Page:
[cfe-dev] [RFC][OpenCL] Add builtin types and functions from the standard headers implicitly in the driver
Anastasia Stulova via cfe-dev
cfe-dev at lists.llvm.org
Wed Feb 3 08:58:06 PST 2021
I would like to check if there is any feedback to the following proposal for
improving the interface of standard type and function includes.
Currently the default clang driver provides incomplete functionality for OpenCL
because the headers with builtin function declarations are not included by
default. The header can only be added using frontend flags requiring ‘-cc1’ or
other frontend forwarding options
(https://clang.llvm.org/docs/UsersManual.html#opencl-header). This means it
is inaccessible to users in a conventional way.
We propose to add the implicit header by default when a source is compiled in
OpenCL mode. A review for this has been uploaded by Matt a few months ago:
https://reviews.llvm.org/D78979. Note that the standard library functionality is
added by default in OpenCL C without using include directives in the compiling
sources. This means all builtin function declarations (there are 17000 of
them) are to be parsed every time the source is compiled because which builtins
are used by the kernels is not known beforehand. This impacts the compilation
speed. For example, parsing a simple kernel with the builtin function
declarations is 138 times slower in a Debug build and 13 times slower in a
Release build than parsing the same kernel without those declarations.
To mitigate the overhead of parsing the full header, a fast Tablegen based
solution has been developed
(https://llvm.org/devmtg/2019-10/talk-abstracts.html#lit5). The parsing speed with
this mechanism for builtin function declarations is only 1.3 times slower in a Debug
build and 1.05 times slower in a Release build compared to clang without the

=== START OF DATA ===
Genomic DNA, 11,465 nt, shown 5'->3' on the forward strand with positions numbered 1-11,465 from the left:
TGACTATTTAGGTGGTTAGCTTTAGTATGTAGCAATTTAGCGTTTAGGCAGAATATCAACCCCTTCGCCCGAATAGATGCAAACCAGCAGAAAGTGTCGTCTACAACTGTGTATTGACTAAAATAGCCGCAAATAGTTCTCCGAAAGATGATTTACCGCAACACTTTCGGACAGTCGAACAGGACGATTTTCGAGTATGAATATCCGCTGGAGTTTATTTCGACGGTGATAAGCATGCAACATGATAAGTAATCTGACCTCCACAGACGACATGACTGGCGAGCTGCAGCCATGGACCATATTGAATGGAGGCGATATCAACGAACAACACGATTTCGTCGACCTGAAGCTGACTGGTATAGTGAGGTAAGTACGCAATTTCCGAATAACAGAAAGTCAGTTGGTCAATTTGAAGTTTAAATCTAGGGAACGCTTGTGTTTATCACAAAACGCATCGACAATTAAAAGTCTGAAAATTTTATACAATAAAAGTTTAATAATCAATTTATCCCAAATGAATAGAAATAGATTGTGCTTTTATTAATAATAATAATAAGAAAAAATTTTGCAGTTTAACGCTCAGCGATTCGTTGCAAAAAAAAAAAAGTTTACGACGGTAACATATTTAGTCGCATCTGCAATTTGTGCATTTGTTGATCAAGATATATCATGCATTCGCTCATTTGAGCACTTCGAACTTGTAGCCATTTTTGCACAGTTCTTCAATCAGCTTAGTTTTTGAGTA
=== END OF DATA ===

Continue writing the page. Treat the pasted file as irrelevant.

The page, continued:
builtins. While this mechanism covers most of OpenCL standard
functions it lacks two main classes of builtins: builtins defined by
vendor extensions and builtins with enum arguments.
We propose the following changes in the clang driver interface for OpenCL:
- Enable the fast Tablegen based builtin function declaration mechanism by
default in the clang driver. This makes the majority of OpenCL builtin
- In addition, include the small header opencl-c-base.h by default in the clang
driver. This header provides basic types and constants.
No frontend or driver flags will be needed to allow using the majority of OpenCL
types and functions from the standard, at a very low parsing speed increase.
Since the Tablegen mechanism has some small overhead and it is not fully
complete, we propose to add the following additional clang driver flags:
1. Add a new clang driver flag -cl-no-stdinc (*) that disables such extra includes to
minimize further compilation speed or for the use cases that don’t require
standard libraries. The majority of OpenCL clang tests will use this option.
2. [Optionally, if there is enough interest] Add a new clang driver flag
-cl-all-stdinc (*) that will include the full header instead of using the Tablegen
mechanism, at the cost of a significant increase in parsing time.
At present we propose no change to the ‘cc1’ interface, but in the future it is
expected that the functionality will be aligned between driver and frontend
command line interfaces for the OpenCL headers.
(*) The exact spelling of command line options is to be discussed.
This proposal enhances the clang driver with full functionality of OpenCL C by
adding builtin function declarations implicitly without the need for any
frontend flags to be given in the command line.
The default clang behavior proposed is not expected to negatively impact users
of clang as the parsing speed difference remains within the same order of
magnitude. While the fast header mechanism matures, a fallback mechanism will
be provided if needed that would allow switching to the slow header with the
full functionality using a new driver flag. For backward compatibility, another
flag is provided to disable all OpenCL declarations that are not builtin into
The solution proposed improves the driver interface and reduces risks of
forcing the OpenCL community to update their use of clang due to significant
regression of the compilation speed.
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